I will get through this week.

I will get through this week.

I will. Yes uh hun, I will.

Tuesday, December 11, 2007

My Commercial

Primary Care for Midwives textbook: $67

Salary of Primary Care professor: approximately $60,000

Food and drink each night while studying for Primary Care final exam: $4

Fighting hegemony by changing the name of the patient in your assigned case presentation for Primary Care class from Sarah to Keisha: PRICELESS.

There are some things that money can't buy, for everything else, there's Sallie Mae.

Monday, December 10, 2007

Random Bloggin on a Study Break

The list of things to do over winter "break" is piling up. As the emails come, and the advice and suggestions that are always contradictory is given out more often, I am trying to stay focused and push them to an unoccupied corner of my brain. "Get rest over break. Enjoy yourself," is what is said. "Here's the list of supplies and books to buy. You should read...before you will be expected to know....and be ready to discuss during the first weeks of didactic..." is what the emails say - some from professors, others from upperclassmen who are trying to give us the heads up. I just laughed at a two page memo that came from the professor of one class. I started looking up the prices of the tools we're required to buy before school starts (suturing needles, forceps for holding the needles, etc) and had to stop. I wonder if you can use regular needles (ie: sewing needles) to practice suturing on chickens and foam? Why spend so much money on these supplies that are only temporary? (I don't think I'll be taking these supplies to work with me...the hospitals provide these making an investment - like a homebirth midwife would have to do- seems silly and wasteful?) Maybe my real break will be the 5 days that my mama is visitin...especially since she insists that we do not go anywhere that jeans are not "allowed." And the rest I will just accept as a "test free period."

All of my conversation centers around this experience. I must be so boring to talk to right now.

Sunday, December 9, 2007

My Mind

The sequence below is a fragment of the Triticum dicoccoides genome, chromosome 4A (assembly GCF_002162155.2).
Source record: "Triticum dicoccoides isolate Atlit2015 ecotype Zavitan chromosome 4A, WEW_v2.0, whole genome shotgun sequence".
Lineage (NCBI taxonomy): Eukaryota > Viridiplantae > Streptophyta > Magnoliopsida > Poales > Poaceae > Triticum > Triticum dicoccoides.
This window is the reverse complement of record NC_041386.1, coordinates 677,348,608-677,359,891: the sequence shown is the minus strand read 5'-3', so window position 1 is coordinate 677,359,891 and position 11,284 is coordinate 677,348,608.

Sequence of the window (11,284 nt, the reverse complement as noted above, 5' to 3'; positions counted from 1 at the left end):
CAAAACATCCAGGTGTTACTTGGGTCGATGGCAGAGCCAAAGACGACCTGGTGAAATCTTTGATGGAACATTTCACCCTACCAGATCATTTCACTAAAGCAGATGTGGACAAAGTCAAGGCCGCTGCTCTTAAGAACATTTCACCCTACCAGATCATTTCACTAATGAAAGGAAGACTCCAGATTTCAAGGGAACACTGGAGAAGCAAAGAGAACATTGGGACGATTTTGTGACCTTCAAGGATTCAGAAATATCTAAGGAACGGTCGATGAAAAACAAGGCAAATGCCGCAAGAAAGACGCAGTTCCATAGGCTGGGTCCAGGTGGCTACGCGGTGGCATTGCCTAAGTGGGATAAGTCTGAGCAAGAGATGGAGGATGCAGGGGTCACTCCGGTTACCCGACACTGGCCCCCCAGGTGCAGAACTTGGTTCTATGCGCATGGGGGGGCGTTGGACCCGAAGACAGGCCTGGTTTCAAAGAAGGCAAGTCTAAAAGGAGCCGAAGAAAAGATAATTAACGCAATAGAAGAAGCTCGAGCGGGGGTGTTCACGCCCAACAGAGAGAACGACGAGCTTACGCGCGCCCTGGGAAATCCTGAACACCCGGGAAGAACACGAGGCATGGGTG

I have been out and about reading blogs on break. I am here to let the anger at not being able to write what I want and say what I want regularly out onto the page so I can move on. My mind isn't even my own anymore. Someone else tells me what to say. What to think. How to think, and then how to say what I think. As I sit here in a basement library, I memorize diagnoses and treatments irrelevant of whomever's history. I am supposed to construct these "plans of care" in isolation of the whole person...or rather, keeping the whole person in mind in theory but in reality fitting ABC and XYZ in a 10 minute appointment. I was thinking that midwifery was a way to melt the medical/biological information with the woman who is actually standing in front of you. A way to give the power back to women. But really, it's so much like medicine when you're here. Yes it has its pot lucks, and sisterhoods, and warm and fuzzy feelings...but the meat of it is the same. The physiology, the details, the stress. I am tired of memorizing. That's all. And I am tired of fighting the oppressiveness of this learning style. I know it's easier to give in to it. I've done it before, successfully. But success is relative. My grades were fine but my mental health was crumbling. I have been told that you just do what you have to do to get through it, and then you take your life back. I hear it. And I understand the wisdom of it coming from someone who knows it to be the only way she survived it. But I'm not sure if it's right for me. I keep trying to stop reading the stuff I'm not supposed to be reading...books and blogs about everything BUT what the hell I'm studying. But my mind is fighting with itself about what is important. I keep telling myself that this is only the stepping stone. This, too, shall pass. But in reality...this might be it. After this, there is more of the same. More school. More people telling me what is right and wrong with what I am saying/writing. More feelings of personal betrayal for not having the time...real time...full write about what's in my head...for always responding and never really initiating. I have something to say and it's being stiffled by my education. And my time constraints. And my mental fight with anonymity. I have something to say and its choked up behind my tongue and I'm only realizing the full weight of the censorship right now as tears are being held hostage by eyelids. Only as I type this post am I realizing the real cost of this education. My time. My thoughts. My mind. My mutherfuggin mind. I signed up for this. I agreed to turn my mind over for the next three years. And I think it was an experiment. What happens when we apply this kind of education, in this kind of place, taught by these kinds of this kind of girl... Why shouldn't it have been an experiment to them? It was certainly an experiment to me. Can I do this? Can people like me do this? Here? With what I came with? With who I came with? My hypothesis was that, YES, I can do this, even with all the constraints. But right now, in the analysis of my experiment I notice some variables that I had not planned for: mental exhaustion and guilt. Guilt at not doing this my way. Wait, this is my way...but it's the comprimised version. The version that took all the facts into consideration...the liability, the truth about which populations use which kinds of midwives, the resources available to those who choose to go the path of least resistance and of safety. The uncomprimised version allowed me to explore more. At my own pace. With other women of various educational levels. With respect for those who came before me in unknown towns with cotton lined dirt roads. I would not feel disconnected because I would BE connected. I would not have to wonder what it would be like to sit in a room full of women who look like me at a blessing of the hands ceremony. Wondering if I will be welcomed at in this community that actually does exist, and what my role could be. But mostly I am frustrated with my inability to really make all of this work. How come I can't learn what I'm supposed to...and what I WANT to? How come my fighting the assimilation that seems so inevitable is so hard? I mean really? I've been doing this all my should be easier.